There’s only one article about Anne Frank on the OU website (well, two now, including this one). It’s from 2012, so it’s not even new, but you would not believe the traffic this article sees – and the questions it generates! It’s not even on OU Torah (the section of the OU web site that I manage) but I answer maybe five Anne Frank questions every week, almost always referred by this page. (The most common by far is “When did Anne Frank die?” 1945.)
I’ve had people tell me they’re studying Judaism and so far they’ve covered Shabbos, holidays and Anne Frank, like she’s a pillar of Judaism.
Sometimes we get trolls on the web site. They figure an easy target is to make fun of Anne Frank. That’s classless but, again, it’s not like she’s a pillar of our faith.
So what is it about Anne Frank that makes people attribute so much importance to her?
It’s not just us. I did a little research and Anne Frank is surprisingly ubiquitous.
At least half a dozen bands have referenced Anne Frank in their lyrics, including Outkast (“You’re so Anne Frank/ Let’s hit the attic and hide out for two weeks”) and an entire album by Neutral Milk Hotel, In the Aeroplane Over the Sea (“The only girl I ever loved/ Was born with roses in her eyes/ But then they buried her alive/ One evening, 1945,” “I wish I could save her/ In some sort of time machine,” etc.). There’s even a punk rock band named Anne Frank on Crank. According to their home page’s explanation of the name, “imagine the down-trodden rising up with an attitude.” (They also caution, “Try not to be anti-semitic about it tho, or you’re really missing the point” [sic].)
Anne Frank appears in literature, both as a historical character and in alternate-world tales in which she survived the war. In Geoff Ryman’s novel 253, Anne is a passenger on the London underground. She has been wandering Europe for fifty years, oblivious to her fame. In Philip Roth’s novel The Ghost Writer, one of the characters may or may not be Anne living in the US under an assumed name.
Countless TV shows and movies have referenced Anne, in everything from major plot points to throwaway gags. A small sample of TV shows includes Arrested Development (Michael Bluth suspects that his son, George Michael, is hiding his girlfriend Ann in the attic), Robot Chicken (a teen movie featuring Hilary Duff as Anne); 8 Simple Rules (one of the characters lands the role of Anne in the school play), plus Family Guy, My So-Called Life, and others. Movies referencing Anne include Mermaids, Wag the Dog, and Clerks II. (In the latter, characters debate whether it was Anne Frank or Helen Keller who was “deaf, dumb, and blind.”)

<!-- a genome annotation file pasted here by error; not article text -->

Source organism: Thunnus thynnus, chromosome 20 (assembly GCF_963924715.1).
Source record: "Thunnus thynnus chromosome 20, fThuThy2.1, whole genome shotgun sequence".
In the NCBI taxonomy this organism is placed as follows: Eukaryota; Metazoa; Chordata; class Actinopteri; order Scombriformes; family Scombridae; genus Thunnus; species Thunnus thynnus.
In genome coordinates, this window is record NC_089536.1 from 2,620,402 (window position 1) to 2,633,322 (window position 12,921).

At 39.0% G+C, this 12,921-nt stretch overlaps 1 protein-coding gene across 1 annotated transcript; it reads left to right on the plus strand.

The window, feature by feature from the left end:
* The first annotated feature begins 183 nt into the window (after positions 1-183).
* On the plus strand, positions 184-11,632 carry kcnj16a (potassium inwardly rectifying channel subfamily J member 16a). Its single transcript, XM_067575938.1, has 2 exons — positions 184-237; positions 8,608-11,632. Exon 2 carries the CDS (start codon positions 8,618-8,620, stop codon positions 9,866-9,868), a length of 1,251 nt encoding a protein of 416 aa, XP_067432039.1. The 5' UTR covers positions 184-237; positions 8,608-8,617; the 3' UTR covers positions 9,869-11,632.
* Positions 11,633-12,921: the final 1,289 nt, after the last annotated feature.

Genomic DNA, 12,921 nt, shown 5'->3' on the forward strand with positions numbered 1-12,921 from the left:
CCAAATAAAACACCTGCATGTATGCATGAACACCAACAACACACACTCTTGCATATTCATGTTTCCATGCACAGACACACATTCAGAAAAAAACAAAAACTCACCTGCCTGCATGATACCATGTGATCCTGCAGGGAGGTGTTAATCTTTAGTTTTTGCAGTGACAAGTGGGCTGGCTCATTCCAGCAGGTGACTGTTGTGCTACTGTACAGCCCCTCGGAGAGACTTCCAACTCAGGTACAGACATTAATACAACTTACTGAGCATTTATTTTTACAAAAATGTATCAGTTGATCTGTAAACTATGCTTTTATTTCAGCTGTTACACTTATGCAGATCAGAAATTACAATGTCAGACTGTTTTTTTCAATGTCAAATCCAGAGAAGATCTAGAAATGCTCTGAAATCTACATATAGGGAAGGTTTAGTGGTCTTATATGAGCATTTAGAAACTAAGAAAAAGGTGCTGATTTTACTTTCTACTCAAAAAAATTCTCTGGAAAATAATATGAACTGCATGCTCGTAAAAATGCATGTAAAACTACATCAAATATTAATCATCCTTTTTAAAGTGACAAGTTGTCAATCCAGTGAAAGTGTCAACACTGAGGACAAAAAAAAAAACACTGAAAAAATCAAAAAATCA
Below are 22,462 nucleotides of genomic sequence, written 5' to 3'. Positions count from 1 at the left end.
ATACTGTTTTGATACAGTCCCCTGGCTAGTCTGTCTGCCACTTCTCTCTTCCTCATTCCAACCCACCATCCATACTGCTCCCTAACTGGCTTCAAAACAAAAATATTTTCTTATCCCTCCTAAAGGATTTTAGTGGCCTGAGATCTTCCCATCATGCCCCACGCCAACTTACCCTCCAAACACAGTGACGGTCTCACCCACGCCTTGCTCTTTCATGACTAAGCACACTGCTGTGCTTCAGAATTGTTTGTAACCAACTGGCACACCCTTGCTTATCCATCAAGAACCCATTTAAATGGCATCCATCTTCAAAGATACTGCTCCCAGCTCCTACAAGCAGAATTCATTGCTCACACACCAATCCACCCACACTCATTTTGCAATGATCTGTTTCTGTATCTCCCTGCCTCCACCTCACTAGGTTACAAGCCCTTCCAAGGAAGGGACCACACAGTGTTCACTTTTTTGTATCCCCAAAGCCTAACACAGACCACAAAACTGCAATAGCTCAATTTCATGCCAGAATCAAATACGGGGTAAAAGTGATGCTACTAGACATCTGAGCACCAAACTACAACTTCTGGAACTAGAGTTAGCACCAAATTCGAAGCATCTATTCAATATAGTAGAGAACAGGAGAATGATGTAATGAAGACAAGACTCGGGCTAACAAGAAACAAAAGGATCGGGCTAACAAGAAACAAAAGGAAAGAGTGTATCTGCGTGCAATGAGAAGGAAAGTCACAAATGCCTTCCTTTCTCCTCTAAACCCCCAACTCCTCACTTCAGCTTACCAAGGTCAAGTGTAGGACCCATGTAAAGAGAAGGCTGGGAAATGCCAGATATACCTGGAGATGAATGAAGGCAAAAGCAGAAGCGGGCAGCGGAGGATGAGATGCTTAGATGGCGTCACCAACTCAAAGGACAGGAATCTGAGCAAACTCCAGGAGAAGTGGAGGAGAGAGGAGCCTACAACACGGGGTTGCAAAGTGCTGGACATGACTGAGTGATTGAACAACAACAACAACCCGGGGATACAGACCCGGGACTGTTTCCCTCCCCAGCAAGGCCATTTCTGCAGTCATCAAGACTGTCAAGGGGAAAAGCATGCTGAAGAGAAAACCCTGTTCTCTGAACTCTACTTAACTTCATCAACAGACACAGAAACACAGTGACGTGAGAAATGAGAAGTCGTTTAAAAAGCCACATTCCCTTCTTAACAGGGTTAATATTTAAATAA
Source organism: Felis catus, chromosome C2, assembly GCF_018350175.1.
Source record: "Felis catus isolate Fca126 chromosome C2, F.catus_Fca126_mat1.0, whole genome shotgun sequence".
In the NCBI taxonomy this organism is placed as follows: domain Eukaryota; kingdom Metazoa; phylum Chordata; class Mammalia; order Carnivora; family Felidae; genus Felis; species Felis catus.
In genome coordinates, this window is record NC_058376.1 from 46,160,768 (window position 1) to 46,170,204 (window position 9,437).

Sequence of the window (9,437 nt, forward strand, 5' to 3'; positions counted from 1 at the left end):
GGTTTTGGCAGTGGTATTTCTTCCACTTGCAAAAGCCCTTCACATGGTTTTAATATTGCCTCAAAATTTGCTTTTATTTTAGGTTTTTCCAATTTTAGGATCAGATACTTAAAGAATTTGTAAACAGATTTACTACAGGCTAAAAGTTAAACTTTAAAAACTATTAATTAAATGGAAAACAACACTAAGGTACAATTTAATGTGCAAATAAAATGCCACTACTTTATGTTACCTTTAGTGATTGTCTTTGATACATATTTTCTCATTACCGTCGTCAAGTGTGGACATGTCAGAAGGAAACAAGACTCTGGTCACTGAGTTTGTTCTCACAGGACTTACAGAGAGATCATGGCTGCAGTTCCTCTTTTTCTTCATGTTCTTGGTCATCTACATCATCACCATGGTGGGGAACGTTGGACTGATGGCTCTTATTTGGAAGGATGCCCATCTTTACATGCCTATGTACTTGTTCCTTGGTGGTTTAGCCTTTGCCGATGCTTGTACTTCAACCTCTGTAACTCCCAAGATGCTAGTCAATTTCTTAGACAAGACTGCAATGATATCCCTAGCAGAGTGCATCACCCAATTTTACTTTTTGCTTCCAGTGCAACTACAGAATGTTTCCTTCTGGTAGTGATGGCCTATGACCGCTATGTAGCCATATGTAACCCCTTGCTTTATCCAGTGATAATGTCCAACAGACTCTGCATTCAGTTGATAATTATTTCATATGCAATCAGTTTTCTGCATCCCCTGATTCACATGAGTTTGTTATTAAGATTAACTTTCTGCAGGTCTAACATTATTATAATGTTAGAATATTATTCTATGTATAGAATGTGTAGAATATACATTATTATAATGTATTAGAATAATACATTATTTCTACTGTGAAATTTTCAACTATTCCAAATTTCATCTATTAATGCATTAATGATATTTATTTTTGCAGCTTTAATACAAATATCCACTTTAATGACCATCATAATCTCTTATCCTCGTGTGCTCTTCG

Anne Frank has been the subject of every kind of media, from plays and musical compositions to manga, anime and webcomics. Erin Gruwell, an English teacher at Wilson High School in Long Beach, CA, had her students read Anne Frank: The Diary of a Young Girl. They raised funds to bring Miep Gies, the Dutch woman who hid Anne’s family in the attic, to speak to them in California. Their story was told in the book and movie The Freedom Writers Diary.
It doesn’t stop there. Time magazine named Anne Frank one of the most influential people of the 20th century. Anne Frank’s picture is one of Life magazine’s 100 Photos That Changed the World. Artist Marc Chagall illustrated an edition of Anne’s diary. 5535 Annefrank is an asteroid named after Anne.
Early in her career, Whoopi Goldberg played a character called Fontaine, a junkie with a PhD in literature who visits the Anne Frank House in Amsterdam. In real life, more than a million people visit the Anne Frank House each year.
So, again I ask: what is it that people find so fascinating about Anne Frank?
There are many reasons. For one thing, the Holocaust is too big an event to truly wrap our brains around. The sheer enormity of it is beyond our capacity to visualize. Seeing events through the eyes of one person humanizes things and makes them far more relatable than numbers and statistics.
Second, starting her diary at age 13, Anne was still a child. This makes her experience more emotional. Anne was the ultimate non-combatant, swept up in global forces beyond her control. Her story is far more compelling because of her tender age.
Finally, Anne was a truly likeable person. She was flawed, as all of us are, but she still had a good heart. That inherent goodness enabled her to see the potential for good in others. Anne famously wrote, “…in spite of everything, I still believe that people are really good at heart.” This quote is inscribed on the Anne Frank house. (Fontaine was initially appalled that someone would dare to write that in a place where something so horrific happened. This attitude quickly changes once we realize that these are Anne’s words.)
For many, Anne Frank has become the face of the Holocaust. She is a symbol of the dangers of racial intolerance. We all know her, we truly like her, and her story enables us to process things that are otherwise too large for us to understand.
As far as I can tell, that’s what it is about Anne Frank.
The words of this author reflect his/her own opinions and do not necessarily represent the official position of the Orthodox Union.